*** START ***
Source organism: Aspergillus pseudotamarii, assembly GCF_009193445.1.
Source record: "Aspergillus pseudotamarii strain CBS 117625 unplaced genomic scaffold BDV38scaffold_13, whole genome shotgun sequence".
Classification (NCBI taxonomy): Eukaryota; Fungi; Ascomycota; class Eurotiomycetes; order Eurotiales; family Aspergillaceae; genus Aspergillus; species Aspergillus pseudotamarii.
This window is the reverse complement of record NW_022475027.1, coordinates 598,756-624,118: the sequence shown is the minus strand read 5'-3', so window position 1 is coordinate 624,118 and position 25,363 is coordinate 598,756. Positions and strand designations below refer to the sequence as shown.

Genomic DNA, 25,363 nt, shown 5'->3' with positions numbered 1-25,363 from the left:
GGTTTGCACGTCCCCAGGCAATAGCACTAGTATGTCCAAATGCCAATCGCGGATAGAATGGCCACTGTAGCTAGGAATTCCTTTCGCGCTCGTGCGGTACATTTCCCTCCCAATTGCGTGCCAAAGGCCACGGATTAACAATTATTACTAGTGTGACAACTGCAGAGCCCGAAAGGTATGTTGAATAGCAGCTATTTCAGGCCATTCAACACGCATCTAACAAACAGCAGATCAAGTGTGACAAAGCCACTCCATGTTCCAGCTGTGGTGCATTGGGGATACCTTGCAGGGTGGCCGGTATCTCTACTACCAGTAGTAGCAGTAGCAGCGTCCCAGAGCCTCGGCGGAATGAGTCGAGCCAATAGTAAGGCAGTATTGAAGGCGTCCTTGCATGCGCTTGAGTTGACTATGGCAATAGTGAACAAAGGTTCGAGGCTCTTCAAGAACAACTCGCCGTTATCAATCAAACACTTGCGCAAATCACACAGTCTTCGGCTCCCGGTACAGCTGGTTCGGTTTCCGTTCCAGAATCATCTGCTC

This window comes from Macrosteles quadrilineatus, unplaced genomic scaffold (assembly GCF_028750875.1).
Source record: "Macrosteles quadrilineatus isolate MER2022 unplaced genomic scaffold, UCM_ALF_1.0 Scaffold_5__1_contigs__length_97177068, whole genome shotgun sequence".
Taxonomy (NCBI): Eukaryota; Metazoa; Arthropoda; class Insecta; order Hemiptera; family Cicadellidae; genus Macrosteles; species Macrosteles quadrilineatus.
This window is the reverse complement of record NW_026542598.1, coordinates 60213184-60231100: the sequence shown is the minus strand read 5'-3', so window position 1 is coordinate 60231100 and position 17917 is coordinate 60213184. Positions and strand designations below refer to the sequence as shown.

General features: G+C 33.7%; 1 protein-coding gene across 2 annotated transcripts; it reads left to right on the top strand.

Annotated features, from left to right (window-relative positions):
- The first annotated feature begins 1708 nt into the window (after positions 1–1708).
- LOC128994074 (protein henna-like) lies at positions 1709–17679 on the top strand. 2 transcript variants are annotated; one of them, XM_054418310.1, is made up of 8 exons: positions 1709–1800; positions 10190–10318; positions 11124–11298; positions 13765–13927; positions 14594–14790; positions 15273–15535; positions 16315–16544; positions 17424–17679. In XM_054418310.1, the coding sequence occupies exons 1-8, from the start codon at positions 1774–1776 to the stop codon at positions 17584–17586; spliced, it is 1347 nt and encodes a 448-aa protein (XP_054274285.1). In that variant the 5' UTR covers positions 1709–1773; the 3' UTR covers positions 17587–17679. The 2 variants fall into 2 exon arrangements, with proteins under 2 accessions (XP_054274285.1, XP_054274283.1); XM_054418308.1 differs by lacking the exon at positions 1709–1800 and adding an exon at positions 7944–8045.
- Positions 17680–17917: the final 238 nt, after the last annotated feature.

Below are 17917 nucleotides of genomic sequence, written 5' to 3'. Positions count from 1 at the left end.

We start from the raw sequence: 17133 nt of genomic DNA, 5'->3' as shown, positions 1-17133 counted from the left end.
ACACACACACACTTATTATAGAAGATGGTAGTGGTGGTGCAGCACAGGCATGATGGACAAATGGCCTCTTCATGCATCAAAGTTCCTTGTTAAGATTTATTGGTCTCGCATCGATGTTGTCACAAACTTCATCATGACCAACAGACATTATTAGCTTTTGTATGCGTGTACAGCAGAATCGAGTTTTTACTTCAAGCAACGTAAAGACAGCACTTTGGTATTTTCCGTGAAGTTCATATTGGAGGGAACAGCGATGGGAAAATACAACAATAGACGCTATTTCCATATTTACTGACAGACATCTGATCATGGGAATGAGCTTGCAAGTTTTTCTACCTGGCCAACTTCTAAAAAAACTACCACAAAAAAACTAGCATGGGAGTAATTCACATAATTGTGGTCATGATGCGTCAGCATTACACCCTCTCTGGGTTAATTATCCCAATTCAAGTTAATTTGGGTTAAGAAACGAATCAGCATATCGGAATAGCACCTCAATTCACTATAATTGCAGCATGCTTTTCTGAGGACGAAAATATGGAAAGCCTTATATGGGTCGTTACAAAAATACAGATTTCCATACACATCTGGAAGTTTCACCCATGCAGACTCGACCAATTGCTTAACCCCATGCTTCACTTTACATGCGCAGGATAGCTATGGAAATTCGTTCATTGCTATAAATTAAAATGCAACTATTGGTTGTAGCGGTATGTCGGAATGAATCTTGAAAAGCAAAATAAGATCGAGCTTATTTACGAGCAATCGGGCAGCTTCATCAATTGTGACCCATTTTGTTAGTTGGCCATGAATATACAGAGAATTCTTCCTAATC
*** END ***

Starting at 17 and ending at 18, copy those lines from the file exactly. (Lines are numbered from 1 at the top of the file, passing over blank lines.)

We start from the raw sequence: 17133 nt of genomic DNA, 5'->3' as shown, positions 1-17133 counted from the left end.
ACACACACACACTTATTATAGAAGATGGTAGTGGTGGTGCAGCACAGGCATGATGGACAAATGGCCTCTTCATGCATCAAAGTTCCTTGTTAAGATTTATTGGTCTCGCATCGATGTTGTCACAAACTTCATCATGACCAACAGACATTATTAGCTTTTGTATGCGTGTACAGCAGAATCGAGTTTTTACTTCAAGCAACGTAAAGACAGCACTTTGGTATTTTCCGTGAAGTTCATATTGGAGGGAACAGCGATGGGAAAATACAACAATAGACGCTATTTCCATATTTACTGACAGACATCTGATCATGGGAATGAGCTTGCAAGTTTTTCTACCTGGCCAACTTCTAAAAAAACTACCACAAAAAAACTAGCATGGGAGTAATTCACATAATTGTGGTCATGATGCGTCAGCATTACACCCTCTCTGGGTTAATTATCCCAATTCAAGTTAATTTGGGTTAAGAAACGAATCAGCATATCGGAATAGCACCTCAATTCACTATAATTGCAGCATGCTTTTCTGAGGACGAAAATATGGAAAGCCTTATATGGGTCGTTACAAAAATACAGATTTCCATACACATCTGGAAGTTTCACCCATGCAGACTCGACCAATTGCTTAACCCCATGCTTCACTTTACATGCGCAGGATAGCTATGGAAATTCGTTCATTGCTATAAATTAAAATGCAACTATTGGTTGTAGCGGTATGTCGGAATGAATCTTGAAAAGCAAAATAAGATCGAGCTTATTTACGAGCAATCGGGCAGCTTCATCAATTGTGACCCATTTTGTTAGTTGGCCATGAATATACAGAGAATTCTTCCTAATC